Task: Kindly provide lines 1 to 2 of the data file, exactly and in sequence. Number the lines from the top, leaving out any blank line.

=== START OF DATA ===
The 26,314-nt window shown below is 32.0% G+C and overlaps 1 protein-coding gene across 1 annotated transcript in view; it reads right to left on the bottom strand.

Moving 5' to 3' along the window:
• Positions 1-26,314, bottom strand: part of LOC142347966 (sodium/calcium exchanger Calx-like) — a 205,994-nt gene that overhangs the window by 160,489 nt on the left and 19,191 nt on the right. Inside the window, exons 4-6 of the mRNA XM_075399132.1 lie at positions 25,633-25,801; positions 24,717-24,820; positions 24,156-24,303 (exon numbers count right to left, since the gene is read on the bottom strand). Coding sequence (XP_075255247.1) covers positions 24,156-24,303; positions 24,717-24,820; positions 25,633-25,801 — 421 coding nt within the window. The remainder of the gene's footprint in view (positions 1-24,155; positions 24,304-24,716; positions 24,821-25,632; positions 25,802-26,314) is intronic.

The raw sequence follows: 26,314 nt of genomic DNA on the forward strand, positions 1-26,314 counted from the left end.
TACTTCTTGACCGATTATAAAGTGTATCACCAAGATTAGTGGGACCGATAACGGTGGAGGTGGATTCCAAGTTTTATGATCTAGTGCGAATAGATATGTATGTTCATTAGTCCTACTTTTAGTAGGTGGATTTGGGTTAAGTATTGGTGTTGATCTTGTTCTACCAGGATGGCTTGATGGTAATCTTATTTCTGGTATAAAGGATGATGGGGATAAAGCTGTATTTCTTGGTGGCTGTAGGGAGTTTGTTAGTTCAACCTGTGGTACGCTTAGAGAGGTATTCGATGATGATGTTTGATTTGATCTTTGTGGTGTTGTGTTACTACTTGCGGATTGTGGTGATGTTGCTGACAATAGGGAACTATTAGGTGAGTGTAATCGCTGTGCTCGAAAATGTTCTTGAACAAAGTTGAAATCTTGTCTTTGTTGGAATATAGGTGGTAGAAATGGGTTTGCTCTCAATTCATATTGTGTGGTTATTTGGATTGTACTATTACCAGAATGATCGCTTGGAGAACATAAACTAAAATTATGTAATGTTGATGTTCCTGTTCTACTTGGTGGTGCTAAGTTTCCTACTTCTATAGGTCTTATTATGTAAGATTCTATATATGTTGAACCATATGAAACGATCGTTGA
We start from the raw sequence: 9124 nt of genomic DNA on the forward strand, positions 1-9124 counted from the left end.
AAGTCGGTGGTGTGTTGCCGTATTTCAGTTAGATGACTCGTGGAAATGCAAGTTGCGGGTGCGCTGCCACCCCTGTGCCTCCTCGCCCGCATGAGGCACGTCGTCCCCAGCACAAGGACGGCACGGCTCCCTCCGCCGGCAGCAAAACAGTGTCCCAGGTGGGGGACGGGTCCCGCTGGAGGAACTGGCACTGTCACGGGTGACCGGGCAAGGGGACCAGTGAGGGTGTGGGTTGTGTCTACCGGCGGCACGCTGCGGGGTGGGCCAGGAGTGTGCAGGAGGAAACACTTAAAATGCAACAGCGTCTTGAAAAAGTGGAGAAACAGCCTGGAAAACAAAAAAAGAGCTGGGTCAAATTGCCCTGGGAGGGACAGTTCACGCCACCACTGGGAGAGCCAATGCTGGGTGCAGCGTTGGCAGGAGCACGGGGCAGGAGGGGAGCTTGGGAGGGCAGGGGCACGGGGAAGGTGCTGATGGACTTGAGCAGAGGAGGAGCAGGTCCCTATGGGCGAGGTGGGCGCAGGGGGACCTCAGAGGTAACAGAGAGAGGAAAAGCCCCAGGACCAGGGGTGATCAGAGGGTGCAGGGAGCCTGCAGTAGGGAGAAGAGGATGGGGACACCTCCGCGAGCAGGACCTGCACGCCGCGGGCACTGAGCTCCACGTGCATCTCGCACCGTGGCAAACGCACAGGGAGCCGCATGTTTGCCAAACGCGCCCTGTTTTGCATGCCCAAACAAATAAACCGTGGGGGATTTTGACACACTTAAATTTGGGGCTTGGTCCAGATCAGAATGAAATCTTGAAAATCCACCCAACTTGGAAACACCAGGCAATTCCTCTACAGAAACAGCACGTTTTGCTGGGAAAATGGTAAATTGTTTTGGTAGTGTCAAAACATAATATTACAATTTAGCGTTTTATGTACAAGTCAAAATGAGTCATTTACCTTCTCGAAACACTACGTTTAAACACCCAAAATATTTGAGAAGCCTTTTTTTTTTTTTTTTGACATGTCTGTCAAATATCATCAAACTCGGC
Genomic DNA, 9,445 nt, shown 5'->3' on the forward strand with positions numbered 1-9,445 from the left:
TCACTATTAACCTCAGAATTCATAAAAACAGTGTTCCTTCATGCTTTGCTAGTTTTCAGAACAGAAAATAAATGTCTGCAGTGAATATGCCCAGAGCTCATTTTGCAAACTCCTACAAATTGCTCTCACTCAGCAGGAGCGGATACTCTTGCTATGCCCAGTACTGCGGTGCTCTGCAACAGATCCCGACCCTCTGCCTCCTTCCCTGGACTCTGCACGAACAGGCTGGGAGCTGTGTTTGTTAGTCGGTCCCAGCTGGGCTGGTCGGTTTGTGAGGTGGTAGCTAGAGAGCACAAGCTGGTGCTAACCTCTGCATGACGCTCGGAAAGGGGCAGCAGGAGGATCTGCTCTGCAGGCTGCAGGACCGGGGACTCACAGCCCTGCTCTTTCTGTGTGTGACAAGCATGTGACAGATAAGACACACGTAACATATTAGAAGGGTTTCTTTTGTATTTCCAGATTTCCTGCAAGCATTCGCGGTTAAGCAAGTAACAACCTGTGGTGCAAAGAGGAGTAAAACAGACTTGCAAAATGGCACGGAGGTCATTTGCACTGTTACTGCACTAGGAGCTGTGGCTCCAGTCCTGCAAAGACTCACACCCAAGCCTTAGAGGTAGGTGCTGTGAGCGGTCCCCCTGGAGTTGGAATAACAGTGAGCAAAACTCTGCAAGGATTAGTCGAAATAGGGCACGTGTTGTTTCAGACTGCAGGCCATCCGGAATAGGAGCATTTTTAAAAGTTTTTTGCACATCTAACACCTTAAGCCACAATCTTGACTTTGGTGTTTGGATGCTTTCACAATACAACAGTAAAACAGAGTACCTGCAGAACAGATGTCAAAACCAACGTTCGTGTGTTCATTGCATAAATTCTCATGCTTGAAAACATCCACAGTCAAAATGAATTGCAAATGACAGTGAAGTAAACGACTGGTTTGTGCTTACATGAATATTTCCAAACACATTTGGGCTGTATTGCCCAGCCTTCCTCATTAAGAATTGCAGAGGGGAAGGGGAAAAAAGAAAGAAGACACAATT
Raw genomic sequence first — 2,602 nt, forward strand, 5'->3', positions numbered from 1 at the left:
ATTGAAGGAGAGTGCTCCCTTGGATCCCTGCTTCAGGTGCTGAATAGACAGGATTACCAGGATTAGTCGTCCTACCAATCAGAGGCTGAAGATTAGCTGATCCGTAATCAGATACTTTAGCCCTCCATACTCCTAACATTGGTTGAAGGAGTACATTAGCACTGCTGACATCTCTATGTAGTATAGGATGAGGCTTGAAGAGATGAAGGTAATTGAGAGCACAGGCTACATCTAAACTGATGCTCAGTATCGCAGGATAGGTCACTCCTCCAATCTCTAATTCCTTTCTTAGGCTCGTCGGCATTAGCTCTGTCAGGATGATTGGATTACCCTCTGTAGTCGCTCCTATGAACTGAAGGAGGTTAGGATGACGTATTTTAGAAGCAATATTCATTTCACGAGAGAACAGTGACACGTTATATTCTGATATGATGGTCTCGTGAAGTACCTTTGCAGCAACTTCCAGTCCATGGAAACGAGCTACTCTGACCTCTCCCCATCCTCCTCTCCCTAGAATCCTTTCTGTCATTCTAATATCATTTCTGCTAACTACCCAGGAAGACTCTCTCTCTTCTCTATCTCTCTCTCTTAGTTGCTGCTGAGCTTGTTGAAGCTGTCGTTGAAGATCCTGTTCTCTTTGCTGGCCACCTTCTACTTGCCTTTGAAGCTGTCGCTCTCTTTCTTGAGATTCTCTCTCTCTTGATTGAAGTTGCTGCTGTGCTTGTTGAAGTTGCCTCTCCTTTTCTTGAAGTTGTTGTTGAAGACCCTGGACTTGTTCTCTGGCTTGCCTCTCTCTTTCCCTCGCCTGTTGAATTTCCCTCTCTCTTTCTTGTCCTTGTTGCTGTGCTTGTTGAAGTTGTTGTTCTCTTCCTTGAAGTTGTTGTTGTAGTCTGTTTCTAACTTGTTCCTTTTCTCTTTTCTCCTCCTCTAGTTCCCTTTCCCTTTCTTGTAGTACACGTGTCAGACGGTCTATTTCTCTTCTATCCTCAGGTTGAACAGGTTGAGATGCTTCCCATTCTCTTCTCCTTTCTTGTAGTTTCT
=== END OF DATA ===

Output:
The 26,314-nt window shown below is 32.0% G+C and overlaps 1 protein-coding gene across 1 annotated transcript in view; it reads right to left on the bottom strand.

Moving 5' to 3' along the window: